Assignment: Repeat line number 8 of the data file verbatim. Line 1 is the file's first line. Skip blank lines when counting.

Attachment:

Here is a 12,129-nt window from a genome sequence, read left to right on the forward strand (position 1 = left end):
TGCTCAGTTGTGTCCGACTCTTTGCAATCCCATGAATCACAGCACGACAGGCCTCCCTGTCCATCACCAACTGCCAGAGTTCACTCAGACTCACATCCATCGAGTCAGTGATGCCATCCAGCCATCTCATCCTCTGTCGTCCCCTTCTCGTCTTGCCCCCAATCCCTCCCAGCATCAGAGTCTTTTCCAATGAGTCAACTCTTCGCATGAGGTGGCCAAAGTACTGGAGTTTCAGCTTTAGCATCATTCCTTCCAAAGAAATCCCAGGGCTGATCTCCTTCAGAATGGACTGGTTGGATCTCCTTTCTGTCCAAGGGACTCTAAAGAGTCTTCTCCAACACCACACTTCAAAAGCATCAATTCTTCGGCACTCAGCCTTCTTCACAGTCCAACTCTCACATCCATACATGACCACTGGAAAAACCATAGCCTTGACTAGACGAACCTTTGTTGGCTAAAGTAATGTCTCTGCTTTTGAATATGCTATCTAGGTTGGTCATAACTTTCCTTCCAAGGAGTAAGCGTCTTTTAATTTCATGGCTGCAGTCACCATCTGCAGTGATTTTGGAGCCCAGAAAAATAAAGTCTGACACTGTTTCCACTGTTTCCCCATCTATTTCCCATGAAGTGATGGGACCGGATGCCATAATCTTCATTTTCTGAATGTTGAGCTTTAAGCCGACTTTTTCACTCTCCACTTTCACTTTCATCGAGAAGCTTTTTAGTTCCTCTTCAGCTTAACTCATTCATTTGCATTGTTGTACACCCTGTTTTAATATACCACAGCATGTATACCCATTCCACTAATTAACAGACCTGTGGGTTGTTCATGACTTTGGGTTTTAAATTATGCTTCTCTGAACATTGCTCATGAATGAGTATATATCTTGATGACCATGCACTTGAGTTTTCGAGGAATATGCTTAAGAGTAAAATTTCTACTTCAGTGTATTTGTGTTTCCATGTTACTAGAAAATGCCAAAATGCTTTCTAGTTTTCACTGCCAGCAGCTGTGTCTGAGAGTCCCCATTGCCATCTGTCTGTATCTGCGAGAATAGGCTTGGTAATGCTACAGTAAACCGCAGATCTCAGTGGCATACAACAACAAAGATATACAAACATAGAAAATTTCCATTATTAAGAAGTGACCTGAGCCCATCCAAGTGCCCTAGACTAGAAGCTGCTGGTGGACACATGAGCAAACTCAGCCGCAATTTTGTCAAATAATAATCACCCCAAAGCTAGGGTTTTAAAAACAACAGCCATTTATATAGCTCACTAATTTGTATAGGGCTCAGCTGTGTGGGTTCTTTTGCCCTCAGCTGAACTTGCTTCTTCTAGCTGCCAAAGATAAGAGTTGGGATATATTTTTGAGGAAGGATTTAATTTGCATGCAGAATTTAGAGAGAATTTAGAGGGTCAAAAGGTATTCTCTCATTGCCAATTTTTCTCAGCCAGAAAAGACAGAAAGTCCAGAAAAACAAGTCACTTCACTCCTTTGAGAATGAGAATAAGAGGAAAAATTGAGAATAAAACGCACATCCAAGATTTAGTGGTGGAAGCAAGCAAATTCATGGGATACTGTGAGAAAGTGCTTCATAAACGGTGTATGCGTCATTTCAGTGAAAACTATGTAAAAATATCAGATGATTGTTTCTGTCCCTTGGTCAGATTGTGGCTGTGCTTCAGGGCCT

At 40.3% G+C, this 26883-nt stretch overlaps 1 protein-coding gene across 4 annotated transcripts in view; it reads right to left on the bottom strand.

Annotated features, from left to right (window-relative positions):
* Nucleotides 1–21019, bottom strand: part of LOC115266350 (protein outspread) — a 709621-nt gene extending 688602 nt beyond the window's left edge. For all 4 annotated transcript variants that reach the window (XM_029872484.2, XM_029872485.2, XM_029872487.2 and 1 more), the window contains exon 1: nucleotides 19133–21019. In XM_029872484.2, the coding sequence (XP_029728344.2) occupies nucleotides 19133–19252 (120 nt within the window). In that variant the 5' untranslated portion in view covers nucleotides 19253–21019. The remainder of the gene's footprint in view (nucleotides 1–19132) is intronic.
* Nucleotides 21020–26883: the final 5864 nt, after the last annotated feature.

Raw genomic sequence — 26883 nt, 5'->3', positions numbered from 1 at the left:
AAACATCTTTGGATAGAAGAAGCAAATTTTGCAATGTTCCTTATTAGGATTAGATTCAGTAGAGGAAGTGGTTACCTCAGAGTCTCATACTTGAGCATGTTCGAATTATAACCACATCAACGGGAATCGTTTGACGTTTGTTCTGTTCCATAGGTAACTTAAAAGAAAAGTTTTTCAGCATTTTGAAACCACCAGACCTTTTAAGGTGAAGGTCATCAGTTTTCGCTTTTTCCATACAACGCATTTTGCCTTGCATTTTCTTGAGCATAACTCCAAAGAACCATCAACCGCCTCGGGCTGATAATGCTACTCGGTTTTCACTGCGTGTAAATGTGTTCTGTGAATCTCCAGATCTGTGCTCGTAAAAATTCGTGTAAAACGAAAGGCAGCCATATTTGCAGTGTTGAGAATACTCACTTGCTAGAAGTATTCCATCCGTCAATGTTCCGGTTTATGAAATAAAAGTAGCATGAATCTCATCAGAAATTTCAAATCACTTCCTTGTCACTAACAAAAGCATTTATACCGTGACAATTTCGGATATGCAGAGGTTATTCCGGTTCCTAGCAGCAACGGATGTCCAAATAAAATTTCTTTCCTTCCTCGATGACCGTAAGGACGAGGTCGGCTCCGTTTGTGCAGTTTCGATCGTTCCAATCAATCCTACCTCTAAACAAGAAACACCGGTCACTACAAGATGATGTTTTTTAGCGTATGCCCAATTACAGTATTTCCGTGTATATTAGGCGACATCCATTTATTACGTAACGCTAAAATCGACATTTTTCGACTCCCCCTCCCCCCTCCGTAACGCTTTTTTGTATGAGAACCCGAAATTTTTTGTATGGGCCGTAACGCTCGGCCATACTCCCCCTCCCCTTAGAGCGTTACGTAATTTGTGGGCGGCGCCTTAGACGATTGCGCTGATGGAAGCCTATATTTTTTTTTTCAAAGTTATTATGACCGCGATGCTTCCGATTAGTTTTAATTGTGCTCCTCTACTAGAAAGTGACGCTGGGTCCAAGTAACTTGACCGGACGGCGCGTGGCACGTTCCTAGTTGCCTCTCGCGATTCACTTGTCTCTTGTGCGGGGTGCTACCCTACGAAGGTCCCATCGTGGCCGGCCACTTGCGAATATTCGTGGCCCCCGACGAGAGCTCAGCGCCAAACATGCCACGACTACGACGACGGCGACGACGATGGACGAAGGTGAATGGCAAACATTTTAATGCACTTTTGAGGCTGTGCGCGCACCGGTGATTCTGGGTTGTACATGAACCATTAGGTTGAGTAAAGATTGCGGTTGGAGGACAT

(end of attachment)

AAACATCTTTGGATAGAAGAAGCAAATTTTGCAATGTTCCTTATTAGGATTAGATTCAGTAGAGGAAGTGGTTACCTCAGAGTCTCATACTTGAGCATGTTCGAATTATAACCACATCAACGGGAATCGTTTGACGTTTGTTCTGTTCCATAGGTAACTTAAAAGAAAAGTTTTTCAGCATTTTGAAACCACCAGACCTTTTAAGGTGAAGGTCATCAGTTTTCGCTTTTTCCATACAACGCATTTTGCCTTGCATTTTCTTGAGCATAACTCCAAAGAACCATCAACCGCCTCGGGCTGATAATGCTACTCGGTTTTCACTGCGTGTAAATGTGTTCTGTGAATCTCCAGATCTGTGCTCGTAAAAATTCGTGTAAAACGAAAGGCAGCCATATTTGCAGTGTTGAGAATACTCACTTGCTAGAAGTATTCCATCCGTCAATGTTCCGGTTTATGAAATAAAAGTAGCATGAATCTCATCAGAAATTTCAAATCACTTCCTTGTCACTAACAAAAGCATTTATACCGTGACAATTTCGGATATGCAGAGGTTATTCCGGTTCCTAGCAGCAACGGATGTCCAAATAAAATTTCTTTCCTTCCTCGATGACCGTAAGGACGAGGTCGGCTCCGTTTGTGCAGTTTCGATCGTTCCAATCAATCCTACCTCTAAACAAGAAACACCGGTCACTACAAGATGATGTTTTTTAGCGTATGCCCAATTACAGTATTTCCGTGTATATTAGGCGACATCCATTTATTACGTAACGCTAAAATCGACATTTTTCGACTCCCCCTCCCCCCTCCGTAACGCTTTTTTGTATGAGAACCCGAAATTTTTTGTATGGGCCGTAACGCTCGGCCATACTCCCCCTCCCCTTAGAGCGTTACGTAATTTGTGGGCGGCGCCTTAGACGATTGCGCTGATGGAAGCCTATATTTTTTTTTTCAAAGTTATTATGACCGCGATGCTTCCGATTAGTTTTAATTGTGCTCCTCTACTAGAAAGTGACGCTGGGTCCAAGTAACTTGACCGGACGGCGCGTGGCACGTTCCTAGTTGCCTCTCGCGATTCACTTGTCTCTTGTGCGGGGTGCTACCCTACGAAGGTCCCATCGTGGCCGGCCACTTGCGAATATTCGTGGCCCCCGACGAGAGCTCAGCGCCAAACATGCCACGACTACGACGACGGCGACGACGATGGACGAAGGTGAATGGCAAACATTTTAATGCACTTTTGAGGCTGTGCGCGCACCGGTGATTCTGGGTTGTACATGAACCATTAGGTTGAGTAAAGATTGCGGTTGGAGGACAT